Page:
Their conclusion is the same as mine; this market is not trading like it used to.  It is trading chaotically, counterintuitively, and as if there’s some sort of distorting influence involved.

First, we might just wonder if this isn’t the impact of a rogue firm with entirely too much power moving the market for its own benefit.

When we examine the results of Goldman’s latest quarterly trading results, obviously we have a strong suspect.

Goldman Benefits from Trading Bonanza

Traders at Goldman Sachs recorded only one daily loss in the third quarter, highlighting the trading bonanza sweeping Wall Street as central banks continue to pump billions of dollars into the financial system.

The performance – revealed on Wednesday in a regulatory filing – compares with two losing trading days in the previous quarter and confirms that the authorities’ drive to revive markets after the crisis is yielding huge windfalls for some banks.

Before the crisis, banks regularly recorded trading losses on several days in a quarter.

Goldman made more than $100m in profits on 36 of the 65 days in the three months to September and recorded more than $50m in profit on more than eight out of 10 trading days, the filing shows.

Only one day with trading losses out of the entire quarter?  A 98.5% win-rate?  Sorry folks, this is so far beyond the realm of statistically possible that we must search for other reasons.  There can be no doubt that Goldman is enjoying an advantage not shared by the rest of the market.

Goldman is a company largely housed in a single glass building in Manhattan, vacuuming up $100 million…
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Insatiable Demand For US Debt, or Something Else?

Courtesy of Chris Martenson

Chris Martenson

Recently the Fed reiterated that their $300 billion program of buying long-dated Treasury Bonds would end on schedule, meaning as soon as it hit $300 billion.  Well, that’s been achieved so according to recent Fed statements, the program is over.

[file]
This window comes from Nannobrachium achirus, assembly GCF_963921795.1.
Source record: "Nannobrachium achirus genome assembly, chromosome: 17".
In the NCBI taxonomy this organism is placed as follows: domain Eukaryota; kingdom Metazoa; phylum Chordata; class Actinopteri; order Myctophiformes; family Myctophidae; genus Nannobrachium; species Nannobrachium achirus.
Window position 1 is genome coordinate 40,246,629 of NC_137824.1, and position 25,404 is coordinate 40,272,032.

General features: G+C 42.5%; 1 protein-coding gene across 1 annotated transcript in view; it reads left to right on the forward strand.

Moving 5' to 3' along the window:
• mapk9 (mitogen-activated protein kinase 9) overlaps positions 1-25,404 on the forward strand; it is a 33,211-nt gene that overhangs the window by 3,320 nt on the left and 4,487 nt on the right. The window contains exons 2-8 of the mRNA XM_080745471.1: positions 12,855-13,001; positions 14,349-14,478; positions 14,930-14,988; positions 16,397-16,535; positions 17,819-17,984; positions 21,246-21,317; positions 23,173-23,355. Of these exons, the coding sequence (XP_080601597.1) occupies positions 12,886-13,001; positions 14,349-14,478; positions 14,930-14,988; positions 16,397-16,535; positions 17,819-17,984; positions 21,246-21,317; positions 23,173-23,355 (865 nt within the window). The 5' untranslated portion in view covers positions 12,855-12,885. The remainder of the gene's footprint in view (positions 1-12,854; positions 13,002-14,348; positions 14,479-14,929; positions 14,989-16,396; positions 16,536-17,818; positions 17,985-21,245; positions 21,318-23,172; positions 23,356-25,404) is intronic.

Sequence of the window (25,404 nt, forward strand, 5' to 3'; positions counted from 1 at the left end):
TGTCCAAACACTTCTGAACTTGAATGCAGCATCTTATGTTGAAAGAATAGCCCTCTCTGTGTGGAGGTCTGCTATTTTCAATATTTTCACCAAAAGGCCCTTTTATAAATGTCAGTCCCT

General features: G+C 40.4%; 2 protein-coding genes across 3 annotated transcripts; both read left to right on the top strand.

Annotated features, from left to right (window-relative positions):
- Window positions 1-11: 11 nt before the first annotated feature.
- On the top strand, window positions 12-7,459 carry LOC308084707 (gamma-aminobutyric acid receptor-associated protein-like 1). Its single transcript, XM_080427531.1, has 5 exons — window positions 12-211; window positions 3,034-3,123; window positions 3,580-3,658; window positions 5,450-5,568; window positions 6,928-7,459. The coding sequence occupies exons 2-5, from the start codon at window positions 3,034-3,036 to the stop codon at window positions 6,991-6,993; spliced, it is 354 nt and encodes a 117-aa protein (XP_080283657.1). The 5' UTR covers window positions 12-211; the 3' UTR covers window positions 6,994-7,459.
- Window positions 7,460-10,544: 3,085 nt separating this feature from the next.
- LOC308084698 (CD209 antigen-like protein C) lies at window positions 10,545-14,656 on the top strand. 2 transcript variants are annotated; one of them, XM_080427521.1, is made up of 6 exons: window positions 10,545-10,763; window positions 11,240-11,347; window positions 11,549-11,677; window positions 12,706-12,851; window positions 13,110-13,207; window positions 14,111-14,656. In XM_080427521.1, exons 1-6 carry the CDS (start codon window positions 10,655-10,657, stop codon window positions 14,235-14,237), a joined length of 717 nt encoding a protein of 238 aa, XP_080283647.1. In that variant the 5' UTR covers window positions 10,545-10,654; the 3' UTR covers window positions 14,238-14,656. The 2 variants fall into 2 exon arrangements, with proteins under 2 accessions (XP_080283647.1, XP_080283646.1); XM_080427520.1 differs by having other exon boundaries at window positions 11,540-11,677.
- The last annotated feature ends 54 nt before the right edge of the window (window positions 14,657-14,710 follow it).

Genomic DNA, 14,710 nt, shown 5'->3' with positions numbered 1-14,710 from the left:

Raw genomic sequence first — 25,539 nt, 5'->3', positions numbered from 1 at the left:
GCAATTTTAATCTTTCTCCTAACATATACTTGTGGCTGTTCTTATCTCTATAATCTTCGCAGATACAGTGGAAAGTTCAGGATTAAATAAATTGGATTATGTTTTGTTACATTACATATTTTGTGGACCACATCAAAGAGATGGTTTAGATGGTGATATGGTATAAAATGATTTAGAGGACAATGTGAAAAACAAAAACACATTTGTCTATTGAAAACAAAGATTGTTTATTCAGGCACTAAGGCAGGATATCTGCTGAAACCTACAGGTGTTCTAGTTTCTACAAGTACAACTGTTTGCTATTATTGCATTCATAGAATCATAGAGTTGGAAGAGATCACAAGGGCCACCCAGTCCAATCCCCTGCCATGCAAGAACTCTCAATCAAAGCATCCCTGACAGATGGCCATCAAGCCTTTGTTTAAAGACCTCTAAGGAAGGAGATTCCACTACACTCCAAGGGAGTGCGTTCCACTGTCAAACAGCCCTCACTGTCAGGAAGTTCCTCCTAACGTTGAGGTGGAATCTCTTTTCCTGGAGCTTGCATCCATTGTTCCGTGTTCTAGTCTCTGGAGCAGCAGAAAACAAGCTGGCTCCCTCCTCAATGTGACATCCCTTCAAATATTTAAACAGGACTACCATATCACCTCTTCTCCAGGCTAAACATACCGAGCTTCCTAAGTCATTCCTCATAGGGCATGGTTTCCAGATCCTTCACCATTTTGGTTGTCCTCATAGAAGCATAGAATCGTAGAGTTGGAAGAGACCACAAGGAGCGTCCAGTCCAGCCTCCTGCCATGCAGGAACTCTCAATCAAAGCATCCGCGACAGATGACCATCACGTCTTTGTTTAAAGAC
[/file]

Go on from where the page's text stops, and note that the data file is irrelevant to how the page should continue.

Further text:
This is a critical development because the ability of the US government to continue to fund its massive deficits (at favorable rates) requires that each Treasury Auction be "well bid."  The Fed has been a major participant, and so we might reasonably wonder who will fill the Fed’s shoes.

This is critical because the US government continues to float weekly auctions of Treasuries in quantities that just a few short years ago would have been unthinkable.

Exhibit A:  Next week’s schedule:

Monday (Oct 5), 10 year TIPS: $7 billion

Tuesday (Oct 6), 3-Year notes: $39 billion

Wednesday (Oct 7), 10-Year notes: $20 billion

Thursday (Oct 8), 30-Year Bonds: $12 billion

That’s $78 billion dollars over the course of just four days.

While not record-breaking compared to amounts offered (and snapped up) in early 2009, for perspective $78 billion is equivalent to the entire yearly economic output of Bangladesh, a nation of some 160 million souls. Let’s be honest, $78 billion is a lot of money, it really is, although I will understand these days you’ve become numb to such staggeringly large numbers.  I know I have.

If we go to the Federal Reserve website we can see that over the course of 28 weeks the Federal Reserve has already accumulated slightly more than $300 billion in its Long-Term Treasury Purchase Program:

(Source)

So according to its recent statements the Fed is all done buying long-dated Treasuries. I say ‘apparently’ because the Federal Reserve website just announced its next raft of Long-Dated Treasury Purchases.

(Source

I am still baffled as to why the Fed is both showing that it has bought more than $300 billion in Treasuries and has scheduled more purchases.  I assume there’s some sort of clever distinction that excludes some purchases (TIPS perhaps?) from the "official total" of the Long-Term Treasury Purchase Program. 

It’s either that or the Fed (as predicted here long ago) is going to continue buying Treasuries and other US paper assets in whatever amounts


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A Stimulating Train Wreck

stimulating train wreckOne of my favorite outfits is Sprott Asset Management, located in Toronto Canada, because their analyses tend to be quite data-rich and "reality-based" as well.